Category Archives: Syunik Marz

Armenia: it never gets old.

I saw a jackal last week. He or she also saw me and didn’t stick around. I glimpsed a woodpecker-the first I have seen here or anywhere else in the world. I picked some wildflowers that are new to me.– … Continue reading

Posted in Armenia, Blessings, Cross-cultural understanding, Education, Food, friendship, Games, gratitude, Great weekends, Happiness, joy, Language learning, life lessons, Nature, Peace Corps, Peace Corps Armenia, singing, Syunik Marz, Teaching, Things that gladden the heart, Things that make a difference, travel, Village life, work, Youth | 3 Comments

School’s out.

I turned up to my village English club this afternoon to find students sadly lacking. “Voch inch” I said to myself like a good Armenian ” it is a lovely day for a walk”. I picked my way down the … Continue reading

Posted in Armenia, Beauty, Chillin', Cross-cultural understanding, Food, friendship, Happiness, joy, Language, life lessons, Nature, Syunik Marz, Things that gladden the heart, Things that make a difference, travel, Village life, young women | 1 Comment

The Joys of (Nearly) Spring: Artistic life in our part of Armenia.

Later this afternoon I will travel in the bumpy backseat of a spring green Lada to meet the young women of Halidzor, a village about 20km from here. The taxi comes courtesy of a former resident of Halidzor who asked … Continue reading

Posted in Armenia, Armenian art, Armenian writers, art, Beauty, creative writing, Fundraising, joy, Peace Corps, philanthropy, spring, story-telling, Syunik Marz, Things that gladden the heart, Things that make a difference, travel, Village life, young women | 1 Comment

Glad Tidings of Comfort and Joy?

It is always a white Christmas in my part of Armenia. Last year there was a meter of snow on the ground for the Apostolic celebration of Christ’s birth on January 6, and the first flakes fell back in October. … Continue reading

Posted in America, apricots, Armenia, Beauty, Borders, Christianity, Christmas, Church, Cooking, Cross-cultural understanding, Food, Great weekends, History, identity, Islam, life lessons, Nagorno-Karabakh, National pride, Nostalgia, Peace Corps, Politics, Religion, Soviet Union, Syunik Marz, travel, Village life | Leave a comment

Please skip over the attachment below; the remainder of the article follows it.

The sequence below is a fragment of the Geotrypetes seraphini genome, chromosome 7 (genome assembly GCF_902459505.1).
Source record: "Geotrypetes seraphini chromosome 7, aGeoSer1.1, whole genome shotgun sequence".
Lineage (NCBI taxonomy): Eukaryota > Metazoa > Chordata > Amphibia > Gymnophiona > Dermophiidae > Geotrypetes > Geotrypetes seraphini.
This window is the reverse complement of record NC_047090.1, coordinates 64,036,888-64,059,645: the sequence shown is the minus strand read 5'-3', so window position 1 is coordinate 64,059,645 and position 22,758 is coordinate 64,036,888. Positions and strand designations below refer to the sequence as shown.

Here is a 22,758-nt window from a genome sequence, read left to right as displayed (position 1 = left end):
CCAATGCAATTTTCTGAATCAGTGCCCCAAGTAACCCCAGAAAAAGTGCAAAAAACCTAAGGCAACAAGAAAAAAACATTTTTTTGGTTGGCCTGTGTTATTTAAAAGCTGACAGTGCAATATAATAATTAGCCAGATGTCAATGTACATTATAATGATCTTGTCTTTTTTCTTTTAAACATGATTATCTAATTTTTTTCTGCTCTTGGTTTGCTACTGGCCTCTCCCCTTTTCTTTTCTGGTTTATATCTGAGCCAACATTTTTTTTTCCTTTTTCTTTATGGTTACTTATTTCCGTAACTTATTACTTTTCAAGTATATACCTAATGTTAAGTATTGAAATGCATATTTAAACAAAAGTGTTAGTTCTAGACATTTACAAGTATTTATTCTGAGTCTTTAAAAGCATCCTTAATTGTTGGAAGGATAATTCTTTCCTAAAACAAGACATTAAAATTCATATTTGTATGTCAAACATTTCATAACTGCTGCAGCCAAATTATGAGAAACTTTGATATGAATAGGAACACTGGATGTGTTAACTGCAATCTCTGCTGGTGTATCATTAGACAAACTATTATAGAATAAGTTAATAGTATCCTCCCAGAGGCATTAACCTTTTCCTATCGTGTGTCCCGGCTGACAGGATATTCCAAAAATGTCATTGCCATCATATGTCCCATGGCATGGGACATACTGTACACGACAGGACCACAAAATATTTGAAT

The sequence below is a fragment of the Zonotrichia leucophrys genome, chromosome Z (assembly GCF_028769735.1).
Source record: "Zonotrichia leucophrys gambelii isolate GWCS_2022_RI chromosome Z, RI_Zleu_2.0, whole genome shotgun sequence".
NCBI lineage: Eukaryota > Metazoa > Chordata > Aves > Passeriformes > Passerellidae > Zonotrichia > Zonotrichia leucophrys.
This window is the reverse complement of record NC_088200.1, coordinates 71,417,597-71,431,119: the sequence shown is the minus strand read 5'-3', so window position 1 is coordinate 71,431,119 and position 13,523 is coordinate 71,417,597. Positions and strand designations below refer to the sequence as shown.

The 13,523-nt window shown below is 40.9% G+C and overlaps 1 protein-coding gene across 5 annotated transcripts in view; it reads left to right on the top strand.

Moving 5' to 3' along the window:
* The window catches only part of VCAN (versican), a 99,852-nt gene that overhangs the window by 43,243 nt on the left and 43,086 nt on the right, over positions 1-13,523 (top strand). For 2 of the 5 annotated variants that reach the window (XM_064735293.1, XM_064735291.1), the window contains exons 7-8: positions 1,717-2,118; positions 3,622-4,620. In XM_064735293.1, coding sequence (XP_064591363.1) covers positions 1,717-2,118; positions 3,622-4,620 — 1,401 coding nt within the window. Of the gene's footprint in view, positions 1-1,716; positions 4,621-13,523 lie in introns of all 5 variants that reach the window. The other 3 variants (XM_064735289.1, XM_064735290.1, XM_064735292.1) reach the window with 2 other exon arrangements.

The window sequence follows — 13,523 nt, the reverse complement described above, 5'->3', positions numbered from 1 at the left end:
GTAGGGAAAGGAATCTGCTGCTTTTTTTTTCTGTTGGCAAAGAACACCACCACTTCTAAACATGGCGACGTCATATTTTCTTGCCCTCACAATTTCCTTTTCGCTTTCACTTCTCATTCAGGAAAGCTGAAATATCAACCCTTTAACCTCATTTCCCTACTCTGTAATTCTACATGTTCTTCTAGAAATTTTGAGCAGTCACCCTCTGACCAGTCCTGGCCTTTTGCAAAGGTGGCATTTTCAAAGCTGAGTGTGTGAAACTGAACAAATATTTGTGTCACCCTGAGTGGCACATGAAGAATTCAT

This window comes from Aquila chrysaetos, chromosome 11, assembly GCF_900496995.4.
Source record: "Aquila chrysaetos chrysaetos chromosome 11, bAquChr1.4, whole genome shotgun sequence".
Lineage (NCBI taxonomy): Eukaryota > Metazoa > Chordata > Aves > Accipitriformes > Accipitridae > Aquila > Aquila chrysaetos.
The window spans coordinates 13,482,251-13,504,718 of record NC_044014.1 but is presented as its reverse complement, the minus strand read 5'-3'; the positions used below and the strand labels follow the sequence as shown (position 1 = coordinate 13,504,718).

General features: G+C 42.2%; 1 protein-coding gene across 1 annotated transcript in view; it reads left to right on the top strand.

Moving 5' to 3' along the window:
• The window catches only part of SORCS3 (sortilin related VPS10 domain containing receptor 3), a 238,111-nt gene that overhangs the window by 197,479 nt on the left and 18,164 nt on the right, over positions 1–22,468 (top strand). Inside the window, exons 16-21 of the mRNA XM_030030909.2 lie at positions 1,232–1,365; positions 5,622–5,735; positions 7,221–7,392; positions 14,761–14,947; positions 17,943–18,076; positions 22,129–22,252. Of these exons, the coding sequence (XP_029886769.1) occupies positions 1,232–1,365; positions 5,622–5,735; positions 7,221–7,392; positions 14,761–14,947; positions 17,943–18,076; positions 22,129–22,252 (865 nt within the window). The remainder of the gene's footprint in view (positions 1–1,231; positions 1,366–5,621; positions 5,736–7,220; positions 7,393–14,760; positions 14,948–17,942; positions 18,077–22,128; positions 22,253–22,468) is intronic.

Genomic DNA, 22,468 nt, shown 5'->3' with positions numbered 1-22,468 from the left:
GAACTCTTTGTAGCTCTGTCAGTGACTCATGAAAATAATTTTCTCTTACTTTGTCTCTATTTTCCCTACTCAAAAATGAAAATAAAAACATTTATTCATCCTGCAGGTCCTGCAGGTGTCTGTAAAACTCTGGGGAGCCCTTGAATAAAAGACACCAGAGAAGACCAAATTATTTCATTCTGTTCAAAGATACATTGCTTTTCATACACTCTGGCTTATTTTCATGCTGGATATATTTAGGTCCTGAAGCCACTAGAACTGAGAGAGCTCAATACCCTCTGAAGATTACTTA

Poetry Please

Gohar Ghazaryan’s  13-year-old students are preparing for 2018’s National Poetry Recitation Contest, reading and analyzing poems by AE Housman, Langston Hughes and Jack Prelutsky. Two of poems are copied below, so you can see just how accomplished these five students are. … Continue reading

Posted in Armenia, BBC, BBC World Service, Cross-cultural understanding, Education, Language learning, Learning, National Poetry Recitation Contest, Peace Corps, Poetry, Syunik Marz, Teaching, Things that gladden the heart, Things that make a difference, Village life, Youth | Leave a comment

Where Worlds Collide

J’s beautiful face is surrounded by the hijab she uses to cover her hair. Her hijab is the only one I have seen in Armenia. J speaks Farsi, Kurdish, Arabic and of course English. She glowed as she talked about … Continue reading

Posted in Armenia, Beauty, Christianity, Cross-cultural understanding, Education, International Human Rights Day, Islam, Language, Learning, life lessons, Literacy, Middle East, Nagorno-Karabakh, National pride, Nature, Poetry, Religion, Rt, Syunik Marz, travel, Turkey Armenia relations, war, Wilfred Owen, Writing | 2 Comments

The children of Lor?

46 children attend school in the village of Lor in Syunik Marz, Armenia. There are twelve forms, 0-12, with a scant handful of children in each. 46 is fewer children than last year, and more than next year. Worldvision, a … Continue reading

Posted in Armenia, Armenian art, Armenian writers, Beauty, Cross-cultural understanding, eating out, Education, Emigration, Environment, Food, friendship, gratitude, Great weekends, Halloween, identity, joy, love, National pride, Nature, Peace Corps, Poetry, resilience, Syunik Marz, Things that make a difference, travel, Village life, work, Youth | Leave a comment